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Counting our fine feathered friends

Posted: Tuesday, January 11, 2005

About 25 local bird enthusiasts traded their warm sofas and News Year's football games Sunday to get outdoors and participate in the 105th Annual Christmas Bird Count. According to Elizabeth Jozwiak, Wildlife Biologist at the Kenai National Wildlife Refuge, the turn out was excellent and the weather not all that bad, "It wasn't the best, but we're a hardy bunch and we've been doing this count for several years now and there have been years when we've had serious blizzard conditions and high snow, so actually Sunday the weather was pretty conducive to birding for the first part of the day until we had fog later in the afternoon," said Jozwiak. This year's turn out indicates an increased interest locally in the traditional count, "We had a lot of new people come out for the first time this year, novice birders, along with several people from outside the local area showed up to participate. It was a good mix of new birders and veteran Christmas bird counters," added Jozwiak.

The Audubon Christmas Bird Count (CBC) is an early-winter nationwide bird census, where volunteers follow specified routes through a designated 15 mile diameter circle counting every bird they see or hear all day. "Our 15 mile circle is centered around the Kenai Wildlife Refuge headquarters and extends out from there in a great circle covering most of Soldotna including a good stretch of the lower and middle Kenai River. We divide up areas of the road and some parts we are able to walk in and try to cover as much of that area as we can with the people who show up to participate," explained Jack Sinclair, Alaska State Parks superintendent, who organized the Soldotna count that originated in 1983. According to Sinclair it's the abundant bald eagles in the area that make the local count so interesting, "They tend to roost about the land fill, that may not be a great reason for birds to migrate but nevertheless it surpasses about any other area in Alaska as far as numbers for this time of year with the exception of Haines and it's pretty exciting to see that many eagles in one place whether it's at a dump or not, it's phenomenal" said Sinclair.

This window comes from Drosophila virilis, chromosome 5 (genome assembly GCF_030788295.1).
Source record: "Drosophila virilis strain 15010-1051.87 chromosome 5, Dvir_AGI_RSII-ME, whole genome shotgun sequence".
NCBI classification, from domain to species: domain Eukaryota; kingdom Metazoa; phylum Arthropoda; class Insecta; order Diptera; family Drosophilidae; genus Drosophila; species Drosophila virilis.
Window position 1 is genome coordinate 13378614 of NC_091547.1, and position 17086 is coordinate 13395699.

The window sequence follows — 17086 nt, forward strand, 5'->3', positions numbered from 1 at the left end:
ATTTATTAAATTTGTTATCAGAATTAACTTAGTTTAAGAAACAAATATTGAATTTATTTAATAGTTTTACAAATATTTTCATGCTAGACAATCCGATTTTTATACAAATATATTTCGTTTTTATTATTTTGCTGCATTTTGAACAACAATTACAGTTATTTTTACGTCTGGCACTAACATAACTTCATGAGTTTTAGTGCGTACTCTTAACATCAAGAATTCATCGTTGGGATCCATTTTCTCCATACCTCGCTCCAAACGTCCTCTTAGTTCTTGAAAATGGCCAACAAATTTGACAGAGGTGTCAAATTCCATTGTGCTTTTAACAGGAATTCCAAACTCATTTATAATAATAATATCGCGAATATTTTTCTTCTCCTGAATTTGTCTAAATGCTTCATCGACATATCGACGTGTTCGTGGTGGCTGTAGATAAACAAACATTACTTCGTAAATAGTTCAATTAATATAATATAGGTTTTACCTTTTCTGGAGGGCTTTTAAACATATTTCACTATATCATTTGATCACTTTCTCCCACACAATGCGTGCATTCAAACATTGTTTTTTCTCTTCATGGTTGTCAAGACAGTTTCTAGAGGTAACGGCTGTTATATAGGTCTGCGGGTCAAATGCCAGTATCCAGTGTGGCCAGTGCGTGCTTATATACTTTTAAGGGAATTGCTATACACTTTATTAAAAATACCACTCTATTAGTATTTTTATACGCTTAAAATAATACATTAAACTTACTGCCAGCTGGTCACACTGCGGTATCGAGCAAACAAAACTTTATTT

The CBC is conducted in all 50 States and Canada for the purpose of establishing trend data that can alert biologists to declining populations, "The information we gather also helps a larger effort to understand the natural world and how it reacts and changes to the many forces around it," added Sinclair.

The first CBC was done on Christmas Day 1900 as an alternative to the traditional side count which was a hunting event, "Back then they were called side counts or side hunts which entailed individuals shooting birds and determining which side or group of hunters shot the most birds. Then a fellow by the name of Frank Chapman, an ornithologist, decided he'd rather count than shoot birds on the same day as an alternative and that became the Christmas Bird Count," said Jozwiak. The results of the 105th CBC in Soldotna or anywhere in North America along with information on every bird count ever done anywhere in the world over the last 104 years can be found at www.audubon.org/bird/cbc.



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